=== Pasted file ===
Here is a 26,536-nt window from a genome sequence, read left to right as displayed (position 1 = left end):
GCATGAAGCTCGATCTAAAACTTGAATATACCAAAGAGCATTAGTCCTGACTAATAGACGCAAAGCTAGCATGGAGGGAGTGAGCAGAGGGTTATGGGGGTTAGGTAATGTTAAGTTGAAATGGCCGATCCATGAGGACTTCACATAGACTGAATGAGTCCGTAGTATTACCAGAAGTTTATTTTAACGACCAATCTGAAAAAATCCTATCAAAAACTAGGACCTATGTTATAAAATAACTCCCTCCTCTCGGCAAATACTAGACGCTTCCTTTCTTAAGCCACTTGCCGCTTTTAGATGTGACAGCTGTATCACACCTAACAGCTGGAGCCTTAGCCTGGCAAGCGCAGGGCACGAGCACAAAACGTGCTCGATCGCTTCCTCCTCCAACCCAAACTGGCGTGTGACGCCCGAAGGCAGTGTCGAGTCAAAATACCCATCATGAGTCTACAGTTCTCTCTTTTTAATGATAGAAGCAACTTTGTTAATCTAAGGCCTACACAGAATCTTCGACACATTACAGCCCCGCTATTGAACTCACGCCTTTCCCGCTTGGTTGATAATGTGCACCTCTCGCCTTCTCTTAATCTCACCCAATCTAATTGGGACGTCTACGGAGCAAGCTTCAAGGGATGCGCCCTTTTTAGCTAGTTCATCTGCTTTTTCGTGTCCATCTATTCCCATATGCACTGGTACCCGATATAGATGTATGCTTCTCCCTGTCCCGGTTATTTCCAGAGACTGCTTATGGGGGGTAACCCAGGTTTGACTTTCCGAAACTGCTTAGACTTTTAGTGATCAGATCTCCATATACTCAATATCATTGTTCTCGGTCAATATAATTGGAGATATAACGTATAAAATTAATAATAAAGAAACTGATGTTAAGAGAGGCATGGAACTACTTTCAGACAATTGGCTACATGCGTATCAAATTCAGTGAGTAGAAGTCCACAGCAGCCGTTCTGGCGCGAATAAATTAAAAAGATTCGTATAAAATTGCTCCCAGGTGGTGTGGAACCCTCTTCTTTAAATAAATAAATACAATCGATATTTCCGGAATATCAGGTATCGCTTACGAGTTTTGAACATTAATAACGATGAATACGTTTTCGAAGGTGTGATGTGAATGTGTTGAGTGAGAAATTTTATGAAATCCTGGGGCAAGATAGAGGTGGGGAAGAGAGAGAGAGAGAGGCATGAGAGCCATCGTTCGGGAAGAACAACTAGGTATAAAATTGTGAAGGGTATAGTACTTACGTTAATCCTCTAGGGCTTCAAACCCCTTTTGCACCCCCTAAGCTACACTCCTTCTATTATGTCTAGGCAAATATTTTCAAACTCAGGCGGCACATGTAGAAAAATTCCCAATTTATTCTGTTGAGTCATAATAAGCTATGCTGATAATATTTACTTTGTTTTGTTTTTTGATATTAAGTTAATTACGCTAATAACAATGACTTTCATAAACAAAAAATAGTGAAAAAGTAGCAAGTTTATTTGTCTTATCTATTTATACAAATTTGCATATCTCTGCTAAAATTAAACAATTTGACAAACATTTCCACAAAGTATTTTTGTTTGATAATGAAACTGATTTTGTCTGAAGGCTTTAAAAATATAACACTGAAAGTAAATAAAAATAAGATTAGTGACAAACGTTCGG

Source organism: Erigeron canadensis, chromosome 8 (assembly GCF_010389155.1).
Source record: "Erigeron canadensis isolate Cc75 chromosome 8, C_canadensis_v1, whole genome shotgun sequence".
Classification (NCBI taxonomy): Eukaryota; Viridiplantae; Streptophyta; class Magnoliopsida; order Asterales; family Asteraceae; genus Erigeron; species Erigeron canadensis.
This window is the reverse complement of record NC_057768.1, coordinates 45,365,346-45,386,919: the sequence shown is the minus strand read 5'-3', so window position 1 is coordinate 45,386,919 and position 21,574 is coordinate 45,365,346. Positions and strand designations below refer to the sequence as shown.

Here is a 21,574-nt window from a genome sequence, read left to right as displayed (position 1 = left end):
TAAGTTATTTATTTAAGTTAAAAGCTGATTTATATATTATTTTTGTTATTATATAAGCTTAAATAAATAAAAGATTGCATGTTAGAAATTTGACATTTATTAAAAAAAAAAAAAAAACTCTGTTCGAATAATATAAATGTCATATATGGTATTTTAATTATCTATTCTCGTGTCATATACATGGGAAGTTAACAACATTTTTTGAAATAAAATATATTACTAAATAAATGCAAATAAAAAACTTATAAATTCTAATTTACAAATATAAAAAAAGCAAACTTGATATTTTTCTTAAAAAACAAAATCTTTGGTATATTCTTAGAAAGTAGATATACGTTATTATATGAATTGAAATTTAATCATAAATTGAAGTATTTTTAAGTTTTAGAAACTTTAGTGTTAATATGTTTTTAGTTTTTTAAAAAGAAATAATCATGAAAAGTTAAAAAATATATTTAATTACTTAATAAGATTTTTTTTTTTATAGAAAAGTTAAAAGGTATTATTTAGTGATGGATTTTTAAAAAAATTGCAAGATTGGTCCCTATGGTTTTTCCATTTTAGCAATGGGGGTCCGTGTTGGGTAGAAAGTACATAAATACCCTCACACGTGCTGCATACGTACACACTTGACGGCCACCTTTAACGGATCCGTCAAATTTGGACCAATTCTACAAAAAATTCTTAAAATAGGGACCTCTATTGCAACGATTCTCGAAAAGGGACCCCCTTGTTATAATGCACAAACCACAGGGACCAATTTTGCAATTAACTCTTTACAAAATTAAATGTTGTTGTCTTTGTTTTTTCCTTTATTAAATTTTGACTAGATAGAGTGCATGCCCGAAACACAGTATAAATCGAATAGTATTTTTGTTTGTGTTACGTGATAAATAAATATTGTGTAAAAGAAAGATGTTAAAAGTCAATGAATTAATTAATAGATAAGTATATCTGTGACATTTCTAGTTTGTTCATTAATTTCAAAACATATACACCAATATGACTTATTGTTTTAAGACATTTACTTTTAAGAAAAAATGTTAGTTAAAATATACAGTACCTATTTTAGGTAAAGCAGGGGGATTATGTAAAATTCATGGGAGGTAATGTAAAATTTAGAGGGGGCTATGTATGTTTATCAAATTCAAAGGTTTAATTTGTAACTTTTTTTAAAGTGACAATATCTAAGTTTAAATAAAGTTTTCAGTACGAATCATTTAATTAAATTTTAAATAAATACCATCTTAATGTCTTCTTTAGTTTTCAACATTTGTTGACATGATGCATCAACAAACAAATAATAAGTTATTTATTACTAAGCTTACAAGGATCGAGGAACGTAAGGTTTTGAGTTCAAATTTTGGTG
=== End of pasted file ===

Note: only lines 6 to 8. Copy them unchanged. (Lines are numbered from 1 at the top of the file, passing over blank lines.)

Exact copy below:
This window is the reverse complement of record NC_057768.1, coordinates 45,365,346-45,386,919: the sequence shown is the minus strand read 5'-3', so window position 1 is coordinate 45,386,919 and position 21,574 is coordinate 45,365,346. Positions and strand designations below refer to the sequence as shown.

Here is a 21,574-nt window from a genome sequence, read left to right as displayed (position 1 = left end):
TAAGTTATTTATTTAAGTTAAAAGCTGATTTATATATTATTTTTGTTATTATATAAGCTTAAATAAATAAAAGATTGCATGTTAGAAATTTGACATTTATTAAAAAAAAAAAAAAAACTCTGTTCGAATAATATAAATGTCATATATGGTATTTTAATTATCTATTCTCGTGTCATATACATGGGAAGTTAACAACATTTTTTGAAATAAAATATATTACTAAATAAATGCAAATAAAAAACTTATAAATTCTAATTTACAAATATAAAAAAAGCAAACTTGATATTTTTCTTAAAAAACAAAATCTTTGGTATATTCTTAGAAAGTAGATATACGTTATTATATGAATTGAAATTTAATCATAAATTGAAGTATTTTTAAGTTTTAGAAACTTTAGTGTTAATATGTTTTTAGTTTTTTAAAAAGAAATAATCATGAAAAGTTAAAAAATATATTTAATTACTTAATAAGATTTTTTTTTTTATAGAAAAGTTAAAAGGTATTATTTAGTGATGGATTTTTAAAAAAATTGCAAGATTGGTCCCTATGGTTTTTCCATTTTAGCAATGGGGGTCCGTGTTGGGTAGAAAGTACATAAATACCCTCACACGTGCTGCATACGTACACACTTGACGGCCACCTTTAACGGATCCGTCAAATTTGGACCAATTCTACAAAAAATTCTTAAAATAGGGACCTCTATTGCAACGATTCTCGAAAAGGGACCCCCTTGTTATAATGCACAAACCACAGGGACCAATTTTGCAATTAACTCTTTACAAAATTAAATGTTGTTGTCTTTGTTTTTTCCTTTATTAAATTTTGACTAGATAGAGTGCATGCCCGAAACACAGTATAAATCGAATAGTATTTTTGTTTGTGTTACGTGATAAATAAATATTGTGTAAAAGAAAGATGTTAAAAGTCAATGAATTAATTAATAGATAAGTATATCTGTGACATTTCTAGTTTGTTCATTAATTTCAAAACATATACACCAATATGACTTATTGTTTTAAGACATTTACTTTTAAGAAAAAATGTTAGTTAAAATATACAGTACCTATTTTAGGTAAAGCAGGGGGATTATGTAAAATTCATGGGAGGTAATGTAAAATTTAGAGGGGGCTATGTATGTTTATCAAATTCAAAGGTTTAATTTGTAACTTTTTTTAAAGTGACAATATCTAAGTTTAAATAAAGTTTTCAGTACGAATCATTTAATTAAATTTTAAATAAATACCATCTTAATGTCTTCTTTAGTTTTCAACATTTGTTGACATGATGCATCAACAAACAAATAATAAGTTATTTATTACTAAGCTTACAAGGATCGAGGAACGTAAGGTTTTGAGTTCAAATTTTGGTG